Let’s Have Cooperative Learning for Lessons!, pp. 9 of 11

Prepare Instructional Materials

The descriptions of group tasks for SAC need to be prepared. The teacher also needs to identify the phases of controversy procedure and interpersonal skills used for each phase, the definition of position, the summary of key supporting points and resource materials for supporting evidence.

Structure the Controversy

SAC begins with assigning students to heterogeneous groups of four, assigning the pro and con positions to the pairs and structuring positive interdependence and individual accountability. Positive interdependence takes the forms of goal interdependence (for example, group consensus on the issue, members’ mastery of all the relevant information and participation in presentation), resource interdependence (different materials are distributed to different members) and reward interdependence (bonus points given to the group if everyone masters the basic information for the two positions and scores well). Individual accountability is built by ensuring that individuals participate in preparing and presenting the assigned position, discussing issues, reversing perspectives, preparing and presenting report, and taking an individual test on the materials.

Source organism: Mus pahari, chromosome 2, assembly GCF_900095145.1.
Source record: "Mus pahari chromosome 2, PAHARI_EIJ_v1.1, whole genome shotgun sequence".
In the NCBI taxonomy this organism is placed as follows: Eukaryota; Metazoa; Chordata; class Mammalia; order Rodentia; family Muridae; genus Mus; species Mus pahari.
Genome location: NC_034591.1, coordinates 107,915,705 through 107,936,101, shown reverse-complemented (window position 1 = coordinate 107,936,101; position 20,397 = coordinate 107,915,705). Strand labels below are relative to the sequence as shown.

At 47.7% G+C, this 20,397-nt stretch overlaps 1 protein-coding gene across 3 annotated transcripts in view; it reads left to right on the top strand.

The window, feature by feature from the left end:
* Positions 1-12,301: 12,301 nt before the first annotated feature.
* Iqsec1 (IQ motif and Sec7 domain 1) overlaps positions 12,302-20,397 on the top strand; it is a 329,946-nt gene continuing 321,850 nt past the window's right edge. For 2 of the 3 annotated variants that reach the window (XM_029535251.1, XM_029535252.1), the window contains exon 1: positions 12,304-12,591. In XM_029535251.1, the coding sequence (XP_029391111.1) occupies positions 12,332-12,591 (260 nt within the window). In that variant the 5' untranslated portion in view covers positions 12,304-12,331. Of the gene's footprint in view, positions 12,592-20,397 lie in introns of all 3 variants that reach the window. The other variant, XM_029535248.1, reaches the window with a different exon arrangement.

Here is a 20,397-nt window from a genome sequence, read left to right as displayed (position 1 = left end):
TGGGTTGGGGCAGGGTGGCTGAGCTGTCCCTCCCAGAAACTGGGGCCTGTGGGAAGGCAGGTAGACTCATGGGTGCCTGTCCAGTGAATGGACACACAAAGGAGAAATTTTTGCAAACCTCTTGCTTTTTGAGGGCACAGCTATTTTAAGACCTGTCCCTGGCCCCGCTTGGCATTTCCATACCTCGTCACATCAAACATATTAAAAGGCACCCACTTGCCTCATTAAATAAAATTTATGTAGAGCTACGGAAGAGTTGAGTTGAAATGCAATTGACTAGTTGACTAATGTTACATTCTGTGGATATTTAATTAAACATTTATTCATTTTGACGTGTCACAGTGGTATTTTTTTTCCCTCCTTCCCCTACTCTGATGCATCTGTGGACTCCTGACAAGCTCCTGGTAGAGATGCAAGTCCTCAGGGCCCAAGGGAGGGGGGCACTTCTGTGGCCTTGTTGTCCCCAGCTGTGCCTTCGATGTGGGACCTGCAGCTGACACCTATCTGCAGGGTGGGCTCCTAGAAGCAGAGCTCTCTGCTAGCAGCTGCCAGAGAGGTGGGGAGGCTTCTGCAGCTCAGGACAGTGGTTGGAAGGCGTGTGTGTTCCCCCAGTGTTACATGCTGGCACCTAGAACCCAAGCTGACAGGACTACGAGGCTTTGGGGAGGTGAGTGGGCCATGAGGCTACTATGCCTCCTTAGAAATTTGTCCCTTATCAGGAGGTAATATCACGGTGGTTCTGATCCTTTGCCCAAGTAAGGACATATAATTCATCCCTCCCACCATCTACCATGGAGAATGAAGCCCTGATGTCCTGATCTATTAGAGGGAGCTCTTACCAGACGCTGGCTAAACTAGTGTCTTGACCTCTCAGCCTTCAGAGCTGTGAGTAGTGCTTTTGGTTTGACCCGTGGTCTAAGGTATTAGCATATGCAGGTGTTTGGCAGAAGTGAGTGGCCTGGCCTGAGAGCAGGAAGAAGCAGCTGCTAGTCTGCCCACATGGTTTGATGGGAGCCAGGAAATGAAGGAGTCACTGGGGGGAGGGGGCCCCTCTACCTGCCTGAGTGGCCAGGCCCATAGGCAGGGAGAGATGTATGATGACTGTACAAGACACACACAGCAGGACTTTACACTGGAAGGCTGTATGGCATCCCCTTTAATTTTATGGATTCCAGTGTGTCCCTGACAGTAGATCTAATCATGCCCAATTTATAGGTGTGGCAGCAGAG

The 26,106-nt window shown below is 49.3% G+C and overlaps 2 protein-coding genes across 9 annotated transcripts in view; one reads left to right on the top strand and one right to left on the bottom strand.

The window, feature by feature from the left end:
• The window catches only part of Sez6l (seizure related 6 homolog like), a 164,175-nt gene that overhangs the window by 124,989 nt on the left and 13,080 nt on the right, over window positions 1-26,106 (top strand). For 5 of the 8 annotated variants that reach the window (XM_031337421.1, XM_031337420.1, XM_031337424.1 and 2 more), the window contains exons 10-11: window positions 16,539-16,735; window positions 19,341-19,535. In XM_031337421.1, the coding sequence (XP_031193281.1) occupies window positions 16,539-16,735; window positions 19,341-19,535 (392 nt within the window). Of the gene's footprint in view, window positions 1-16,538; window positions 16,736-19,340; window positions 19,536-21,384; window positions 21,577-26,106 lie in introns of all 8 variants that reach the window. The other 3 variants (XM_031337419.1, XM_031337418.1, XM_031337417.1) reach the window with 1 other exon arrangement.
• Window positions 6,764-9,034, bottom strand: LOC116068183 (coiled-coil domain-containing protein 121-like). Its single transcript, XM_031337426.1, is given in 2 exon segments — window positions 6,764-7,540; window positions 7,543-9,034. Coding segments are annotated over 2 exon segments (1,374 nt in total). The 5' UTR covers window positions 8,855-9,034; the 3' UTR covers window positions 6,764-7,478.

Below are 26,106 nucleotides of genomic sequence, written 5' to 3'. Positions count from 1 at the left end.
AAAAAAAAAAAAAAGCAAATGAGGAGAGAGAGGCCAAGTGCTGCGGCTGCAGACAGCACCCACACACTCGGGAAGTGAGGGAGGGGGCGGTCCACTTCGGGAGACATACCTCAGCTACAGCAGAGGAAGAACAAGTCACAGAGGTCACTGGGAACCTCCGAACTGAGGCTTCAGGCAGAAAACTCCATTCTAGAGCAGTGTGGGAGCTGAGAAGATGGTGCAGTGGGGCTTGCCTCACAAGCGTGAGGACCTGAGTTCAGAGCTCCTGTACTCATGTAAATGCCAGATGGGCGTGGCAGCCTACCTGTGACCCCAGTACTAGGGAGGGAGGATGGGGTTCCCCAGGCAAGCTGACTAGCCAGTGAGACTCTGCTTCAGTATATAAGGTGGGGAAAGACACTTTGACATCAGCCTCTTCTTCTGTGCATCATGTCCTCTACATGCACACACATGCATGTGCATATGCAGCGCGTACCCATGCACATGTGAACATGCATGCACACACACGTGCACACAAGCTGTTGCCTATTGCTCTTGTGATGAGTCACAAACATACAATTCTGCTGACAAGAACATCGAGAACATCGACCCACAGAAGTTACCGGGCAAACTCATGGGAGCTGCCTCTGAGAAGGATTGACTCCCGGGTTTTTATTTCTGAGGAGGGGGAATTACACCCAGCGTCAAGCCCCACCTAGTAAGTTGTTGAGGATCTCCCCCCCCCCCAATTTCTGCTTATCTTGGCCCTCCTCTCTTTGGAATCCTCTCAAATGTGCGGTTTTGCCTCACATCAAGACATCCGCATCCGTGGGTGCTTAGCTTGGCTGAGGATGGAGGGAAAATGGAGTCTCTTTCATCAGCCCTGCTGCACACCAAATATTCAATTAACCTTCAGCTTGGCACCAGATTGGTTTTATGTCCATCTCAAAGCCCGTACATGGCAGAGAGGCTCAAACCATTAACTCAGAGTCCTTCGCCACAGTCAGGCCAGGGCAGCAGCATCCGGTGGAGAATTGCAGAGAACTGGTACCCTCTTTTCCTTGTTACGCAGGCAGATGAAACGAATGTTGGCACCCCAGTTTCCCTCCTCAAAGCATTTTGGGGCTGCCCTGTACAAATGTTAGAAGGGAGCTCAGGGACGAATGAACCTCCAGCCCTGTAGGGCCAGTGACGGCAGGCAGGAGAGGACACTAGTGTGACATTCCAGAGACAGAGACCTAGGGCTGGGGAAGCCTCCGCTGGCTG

Conduct the Controversy

The steps for conducting SAC are:

  1. assign each pair the tasks to learn their positions and the supporting arguments and information, 
  2. assign each pair to research relevant information and prepare a presentation with persuasive arguments,
  3. assign pairs to present their positions to one another,
  4. have students conduct open discussions by exchanging ideas and information freely,
  5. have pairs reverse their positions and present the opposing position sincerely and forcefully,
  6. have groups to drop their advocacy and reach a decision by consensus, write a group report that includes joint positions, evidence and rationale, take a test on both positions and do group processing.  

An Inspiring Quote

"[Open-mindedness] includes an active desire to listen to more sides than one; to give heed to facts from whatever source they come; to give full attention to alternative possibilities; to recognize the possibility of error even in the beliefs that are dearest to us."

~ John Dewey, How We Think

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